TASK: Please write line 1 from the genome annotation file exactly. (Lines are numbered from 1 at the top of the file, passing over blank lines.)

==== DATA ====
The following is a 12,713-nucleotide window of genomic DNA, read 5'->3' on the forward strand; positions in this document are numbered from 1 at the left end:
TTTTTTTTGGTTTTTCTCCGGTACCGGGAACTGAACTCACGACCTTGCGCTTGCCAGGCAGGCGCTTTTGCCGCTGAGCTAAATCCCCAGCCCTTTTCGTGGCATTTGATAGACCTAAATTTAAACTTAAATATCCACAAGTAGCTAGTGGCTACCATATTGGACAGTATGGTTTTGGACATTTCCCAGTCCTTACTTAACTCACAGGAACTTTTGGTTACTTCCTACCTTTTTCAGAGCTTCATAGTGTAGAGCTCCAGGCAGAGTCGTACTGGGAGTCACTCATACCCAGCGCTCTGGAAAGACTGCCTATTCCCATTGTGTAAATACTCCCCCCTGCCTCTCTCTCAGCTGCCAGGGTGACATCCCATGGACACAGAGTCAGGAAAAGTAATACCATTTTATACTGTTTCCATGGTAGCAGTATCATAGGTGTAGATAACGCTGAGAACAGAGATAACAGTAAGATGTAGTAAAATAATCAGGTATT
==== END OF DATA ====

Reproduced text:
The following is a 12,713-nucleotide window of genomic DNA, read 5'->3' on the forward strand; positions in this document are numbered from 1 at the left end: